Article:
axis.title.y = element_text(face='bold',size=16,vjust=1),
          axis.text.x = element_text(face='bold',size=14,color='black'),
          axis.text.y = element_text(face='bold',size=14,color='black'))

Boxplot with a scatterplot overlaid 1.

Here, for the sake of the example, I have crunched the continuous variable “gap size” into a categorical value, “gap size category” (risky turn, safe turn, cautious turn). Although it is not necessarily proper to do this, please bear with me for the sake of the example.

The horizontal line in the boxplot shows the median oncoming vehicle distance for all responses in each gap size category. Not surprisingly, oncoming vehicles tend to be closer when drivers are turning within a smaller gap in traffic. This is not at all surprising. In fact, it would be a concern if this were not the case! However, we can also see that there are some differences in the variability of oncoming car distance between gap size categories, as well as some outliers in the safe and risky turn categories.

I’ll admit it, sometimes I like to be fancy. It occurred to me that I could make use of ggplot2’s ability to generate multi-level plots and overlay a cute scatterplot on my boxplots. That way someone looking at my graph can see not only important summary information (e.g. group median, interquartile range) but could also get a feel for the distribution of values.

To add plotted points over the boxplot, we need only add the geom_jitter command following geom_boxplot. Also, notice that I have added the argument “outlier.size=0” to the geom_boxplot command. This is to get rid of the default outlier points from the boxplot layer because those points will be plotted by the geom_jitter command. No need to plot them twice! To avoid overplotting in the geom_jitter layer, notice that I am applying jitter to the points, which randomly varies the x position of the points around some value. However, because I want the y values to be accurate, and they already vary enough on their own, I am not applying jitter to the height of the plotted points. In addition, I set the size of the points, set the alpha level so that the plotted points show up slightly lighter, and remove the point layer from the legend with “show_guide=FALSE”.

ggplot(data, aes(dist_cat, onc_dist)) +
    geom_boxplot(outlier.size=0) +
    geom_jitter(aes(dist_cat,onc_dist),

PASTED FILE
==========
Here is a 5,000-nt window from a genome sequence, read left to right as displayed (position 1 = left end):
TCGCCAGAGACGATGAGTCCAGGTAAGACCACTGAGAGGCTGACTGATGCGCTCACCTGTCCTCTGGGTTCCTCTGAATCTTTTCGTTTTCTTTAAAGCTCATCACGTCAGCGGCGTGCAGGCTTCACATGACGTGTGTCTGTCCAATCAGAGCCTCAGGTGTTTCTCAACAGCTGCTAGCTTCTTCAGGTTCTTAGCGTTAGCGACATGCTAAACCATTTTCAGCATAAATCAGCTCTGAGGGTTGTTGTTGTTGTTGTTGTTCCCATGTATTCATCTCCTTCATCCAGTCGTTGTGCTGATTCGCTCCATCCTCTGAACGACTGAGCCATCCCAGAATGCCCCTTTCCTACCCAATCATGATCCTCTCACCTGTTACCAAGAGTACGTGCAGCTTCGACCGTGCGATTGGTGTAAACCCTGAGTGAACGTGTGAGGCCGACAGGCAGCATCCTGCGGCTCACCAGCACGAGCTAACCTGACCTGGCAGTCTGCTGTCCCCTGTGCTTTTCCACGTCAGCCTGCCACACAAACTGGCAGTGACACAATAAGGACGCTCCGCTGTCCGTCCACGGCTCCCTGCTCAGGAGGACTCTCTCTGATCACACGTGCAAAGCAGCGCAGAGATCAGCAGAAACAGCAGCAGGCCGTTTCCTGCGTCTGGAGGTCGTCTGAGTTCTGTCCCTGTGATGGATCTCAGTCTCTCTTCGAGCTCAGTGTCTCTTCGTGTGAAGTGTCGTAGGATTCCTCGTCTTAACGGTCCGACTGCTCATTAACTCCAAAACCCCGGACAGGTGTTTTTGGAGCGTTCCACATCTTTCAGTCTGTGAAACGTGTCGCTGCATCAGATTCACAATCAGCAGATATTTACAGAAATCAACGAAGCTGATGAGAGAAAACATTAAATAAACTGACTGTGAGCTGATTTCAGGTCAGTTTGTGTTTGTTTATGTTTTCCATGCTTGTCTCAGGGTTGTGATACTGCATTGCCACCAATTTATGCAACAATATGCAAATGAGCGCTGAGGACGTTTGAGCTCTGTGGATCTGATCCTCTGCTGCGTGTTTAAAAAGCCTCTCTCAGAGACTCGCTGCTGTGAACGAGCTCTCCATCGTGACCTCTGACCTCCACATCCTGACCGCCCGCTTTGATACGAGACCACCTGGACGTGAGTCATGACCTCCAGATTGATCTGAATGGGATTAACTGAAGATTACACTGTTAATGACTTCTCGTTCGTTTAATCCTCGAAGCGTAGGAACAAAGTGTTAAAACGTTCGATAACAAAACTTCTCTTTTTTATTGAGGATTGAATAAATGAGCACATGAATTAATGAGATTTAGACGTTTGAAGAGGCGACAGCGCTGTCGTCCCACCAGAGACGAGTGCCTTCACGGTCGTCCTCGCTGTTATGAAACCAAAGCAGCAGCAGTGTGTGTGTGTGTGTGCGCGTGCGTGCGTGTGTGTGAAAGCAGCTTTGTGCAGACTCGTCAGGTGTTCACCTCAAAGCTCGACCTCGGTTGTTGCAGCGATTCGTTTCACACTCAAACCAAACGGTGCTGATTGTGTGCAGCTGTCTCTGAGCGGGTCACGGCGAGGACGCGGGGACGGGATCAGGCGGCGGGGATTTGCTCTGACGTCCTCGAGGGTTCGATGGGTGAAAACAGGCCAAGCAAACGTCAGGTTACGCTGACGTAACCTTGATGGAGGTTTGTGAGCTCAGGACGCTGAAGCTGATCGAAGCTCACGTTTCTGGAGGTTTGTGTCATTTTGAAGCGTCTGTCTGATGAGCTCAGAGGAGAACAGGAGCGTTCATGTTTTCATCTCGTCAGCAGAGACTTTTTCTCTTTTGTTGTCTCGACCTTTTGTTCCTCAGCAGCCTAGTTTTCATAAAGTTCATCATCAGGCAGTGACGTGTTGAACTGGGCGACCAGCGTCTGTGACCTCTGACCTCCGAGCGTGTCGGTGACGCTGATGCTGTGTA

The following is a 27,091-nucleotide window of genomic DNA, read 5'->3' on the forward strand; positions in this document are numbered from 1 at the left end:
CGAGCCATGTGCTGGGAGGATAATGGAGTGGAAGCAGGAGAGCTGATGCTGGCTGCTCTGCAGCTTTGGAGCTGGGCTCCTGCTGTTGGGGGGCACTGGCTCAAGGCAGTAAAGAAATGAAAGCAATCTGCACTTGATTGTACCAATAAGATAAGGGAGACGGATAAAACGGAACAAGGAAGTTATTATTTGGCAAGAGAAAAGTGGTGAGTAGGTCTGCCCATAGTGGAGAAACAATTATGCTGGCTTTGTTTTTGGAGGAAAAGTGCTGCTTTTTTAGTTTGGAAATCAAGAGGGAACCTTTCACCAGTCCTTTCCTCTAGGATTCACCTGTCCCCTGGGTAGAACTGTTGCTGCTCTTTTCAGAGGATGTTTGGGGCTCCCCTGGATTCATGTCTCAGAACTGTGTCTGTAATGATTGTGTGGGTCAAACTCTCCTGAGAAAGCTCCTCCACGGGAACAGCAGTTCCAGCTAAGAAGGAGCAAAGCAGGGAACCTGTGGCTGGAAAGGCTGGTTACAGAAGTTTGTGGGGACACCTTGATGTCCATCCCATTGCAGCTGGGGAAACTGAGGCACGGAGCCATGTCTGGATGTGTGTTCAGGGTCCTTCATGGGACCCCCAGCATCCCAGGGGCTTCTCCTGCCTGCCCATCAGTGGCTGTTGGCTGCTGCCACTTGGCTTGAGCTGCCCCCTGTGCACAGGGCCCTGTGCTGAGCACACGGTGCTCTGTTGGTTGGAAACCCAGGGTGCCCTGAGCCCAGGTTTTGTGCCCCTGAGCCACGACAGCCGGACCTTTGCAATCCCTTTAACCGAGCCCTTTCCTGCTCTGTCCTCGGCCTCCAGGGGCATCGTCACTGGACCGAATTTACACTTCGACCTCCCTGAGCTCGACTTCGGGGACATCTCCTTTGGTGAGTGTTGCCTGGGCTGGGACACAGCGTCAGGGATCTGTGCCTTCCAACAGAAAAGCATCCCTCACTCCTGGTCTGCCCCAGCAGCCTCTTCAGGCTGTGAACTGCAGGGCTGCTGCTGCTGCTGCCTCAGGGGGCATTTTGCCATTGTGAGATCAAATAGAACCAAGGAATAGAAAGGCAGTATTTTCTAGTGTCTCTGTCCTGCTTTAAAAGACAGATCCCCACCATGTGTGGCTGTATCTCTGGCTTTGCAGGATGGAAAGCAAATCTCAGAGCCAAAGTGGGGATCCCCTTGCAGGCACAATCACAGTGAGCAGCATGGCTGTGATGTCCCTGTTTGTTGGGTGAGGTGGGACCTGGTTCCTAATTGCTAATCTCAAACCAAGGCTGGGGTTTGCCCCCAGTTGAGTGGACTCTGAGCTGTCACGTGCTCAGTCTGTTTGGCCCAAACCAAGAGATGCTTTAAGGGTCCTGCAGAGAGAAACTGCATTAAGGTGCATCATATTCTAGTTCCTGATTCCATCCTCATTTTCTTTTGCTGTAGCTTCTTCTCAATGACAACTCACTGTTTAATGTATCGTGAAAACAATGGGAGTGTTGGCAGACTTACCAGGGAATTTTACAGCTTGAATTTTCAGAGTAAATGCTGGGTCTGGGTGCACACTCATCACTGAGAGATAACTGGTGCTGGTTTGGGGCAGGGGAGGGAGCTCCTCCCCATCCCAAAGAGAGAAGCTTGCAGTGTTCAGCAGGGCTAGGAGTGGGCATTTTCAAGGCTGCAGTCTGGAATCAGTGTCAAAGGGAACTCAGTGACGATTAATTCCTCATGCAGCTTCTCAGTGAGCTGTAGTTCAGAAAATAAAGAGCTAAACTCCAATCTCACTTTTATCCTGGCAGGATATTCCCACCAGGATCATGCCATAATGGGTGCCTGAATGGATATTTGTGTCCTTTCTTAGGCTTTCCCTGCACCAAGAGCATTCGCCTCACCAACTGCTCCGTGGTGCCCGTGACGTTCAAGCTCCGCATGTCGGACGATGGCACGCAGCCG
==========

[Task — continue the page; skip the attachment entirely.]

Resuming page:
position=position_jitter(width=0.1,height=0),
               alpha=0.6,
               size=3,
               show_guide=FALSE) +
    xlab("Gap Size Category") +
    ylab("Oncoming Vehicle Distance") +
    theme(axis.title.x = element_text(face='bold',size=16,hjust=0.5),
          axis.title.y = element_text(face='bold',size=16,vjust=1),
          axis.text.x = element_text(face='bold',size=14,color='black'),
          axis.text.y = element_text(face='bold',size=14,color='black'))

Boxplot with a scatterplot overlaid 2.

Recall that participants in this data set varied in age. Another question in that study was whether older and younger drivers differed in either the size gap in traffic during which they were comfortable turning or how long it took them to initiate a turn once they decided to go. Considering this, it would be cool if we could add age group (18 to 35 years vs. 65 years and older) to the plot. We can do that by adding the column age_group as a fill value in the aes for the geom_boxplot command. Also, because I do want age group shown in the legend, but I don’t want to use the exact column name as the legend title, I add scale_fill_discrete with “name=”Age Group” to adjust the legend title. I’ll also add lines to the “theme” section of my code to adjust the size and color of the legend title and text.

ggplot(data, aes(dist_cat, onc_dist, fill=age_group)) +
     geom_boxplot(outlier.size=0) +
     geom_jitter(aes(dist_cat,onc_dist),
         position=position_jitter(width=0.1,height=0),
         alpha=0.6,
         size=3,
         show_guide=FALSE) +
     xlab("Gap Size Category") +
     ylab("Oncoming Vehicle Distance") +
     scale_fill_discrete(name="Age Group") +
     theme(axis.title.x = element_text(face='bold',size=16,hjust=0.5),
        axis.title.y = element_text(face='bold',size=16,vjust=1),
        axis.text.x = element_text(face='bold',size=14,color='black'),
        axis.text.y = element_text(face='bold',size=14,color='black'),
        legend.title = element_text(face="bold", color="black", size=14),
        legend.text = element_text(face="bold", color="black", size=12))

Boxplot with a scatterplot overlaid 3.

Oh no! My pretty, pretty plot is ruined! What do I do now? I still want to have age group included, but I also want the points plotted over my boxplot. What to do?